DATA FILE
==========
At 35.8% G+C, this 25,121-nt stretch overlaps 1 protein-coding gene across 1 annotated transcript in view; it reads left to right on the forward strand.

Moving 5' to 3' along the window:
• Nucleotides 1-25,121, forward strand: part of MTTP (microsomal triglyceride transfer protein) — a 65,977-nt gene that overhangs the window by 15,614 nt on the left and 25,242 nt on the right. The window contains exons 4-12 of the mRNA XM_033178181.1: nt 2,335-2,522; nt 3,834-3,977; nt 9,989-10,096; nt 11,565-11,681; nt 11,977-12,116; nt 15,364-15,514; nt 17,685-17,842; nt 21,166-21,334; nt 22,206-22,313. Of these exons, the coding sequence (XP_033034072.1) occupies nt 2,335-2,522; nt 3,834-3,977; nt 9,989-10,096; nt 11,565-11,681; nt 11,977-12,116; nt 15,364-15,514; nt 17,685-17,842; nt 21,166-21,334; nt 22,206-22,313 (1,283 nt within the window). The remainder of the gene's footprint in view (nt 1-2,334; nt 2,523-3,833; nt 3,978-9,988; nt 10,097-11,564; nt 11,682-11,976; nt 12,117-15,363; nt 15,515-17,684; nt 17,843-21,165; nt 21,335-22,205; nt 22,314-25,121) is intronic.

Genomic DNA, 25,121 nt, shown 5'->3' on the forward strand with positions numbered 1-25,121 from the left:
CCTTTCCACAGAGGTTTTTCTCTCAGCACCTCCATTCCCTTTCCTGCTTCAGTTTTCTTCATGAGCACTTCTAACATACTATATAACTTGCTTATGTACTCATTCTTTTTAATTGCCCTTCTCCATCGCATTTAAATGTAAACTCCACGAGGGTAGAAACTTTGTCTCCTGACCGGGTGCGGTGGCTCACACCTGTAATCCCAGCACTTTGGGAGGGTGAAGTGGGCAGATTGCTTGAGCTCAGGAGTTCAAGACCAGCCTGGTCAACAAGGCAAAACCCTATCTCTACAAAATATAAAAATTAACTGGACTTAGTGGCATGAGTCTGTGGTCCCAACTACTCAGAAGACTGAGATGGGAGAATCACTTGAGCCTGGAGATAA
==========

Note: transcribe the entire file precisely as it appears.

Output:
At 35.8% G+C, this 25,121-nt stretch overlaps 1 protein-coding gene across 1 annotated transcript in view; it reads left to right on the forward strand.

Moving 5' to 3' along the window:
• Nucleotides 1-25,121, forward strand: part of MTTP (microsomal triglyceride transfer protein) — a 65,977-nt gene that overhangs the window by 15,614 nt on the left and 25,242 nt on the right. The window contains exons 4-12 of the mRNA XM_033178181.1: nt 2,335-2,522; nt 3,834-3,977; nt 9,989-10,096; nt 11,565-11,681; nt 11,977-12,116; nt 15,364-15,514; nt 17,685-17,842; nt 21,166-21,334; nt 22,206-22,313. Of these exons, the coding sequence (XP_033034072.1) occupies nt 2,335-2,522; nt 3,834-3,977; nt 9,989-10,096; nt 11,565-11,681; nt 11,977-12,116; nt 15,364-15,514; nt 17,685-17,842; nt 21,166-21,334; nt 22,206-22,313 (1,283 nt within the window). The remainder of the gene's footprint in view (nt 1-2,334; nt 2,523-3,833; nt 3,978-9,988; nt 10,097-11,564; nt 11,682-11,976; nt 12,117-15,363; nt 15,515-17,684; nt 17,843-21,165; nt 21,335-22,205; nt 22,314-25,121) is intronic.

Genomic DNA, 25,121 nt, shown 5'->3' on the forward strand with positions numbered 1-25,121 from the left:
CCTTTCCACAGAGGTTTTTCTCTCAGCACCTCCATTCCCTTTCCTGCTTCAGTTTTCTTCATGAGCACTTCTAACATACTATATAACTTGCTTATGTACTCATTCTTTTTAATTGCCCTTCTCCATCGCATTTAAATGTAAACTCCACGAGGGTAGAAACTTTGTCTCCTGACCGGGTGCGGTGGCTCACACCTGTAATCCCAGCACTTTGGGAGGGTGAAGTGGGCAGATTGCTTGAGCTCAGGAGTTCAAGACCAGCCTGGTCAACAAGGCAAAACCCTATCTCTACAAAATATAAAAATTAACTGGACTTAGTGGCATGAGTCTGTGGTCCCAACTACTCAGAAGACTGAGATGGGAGAATCACTTGAGCCTGGAGATAA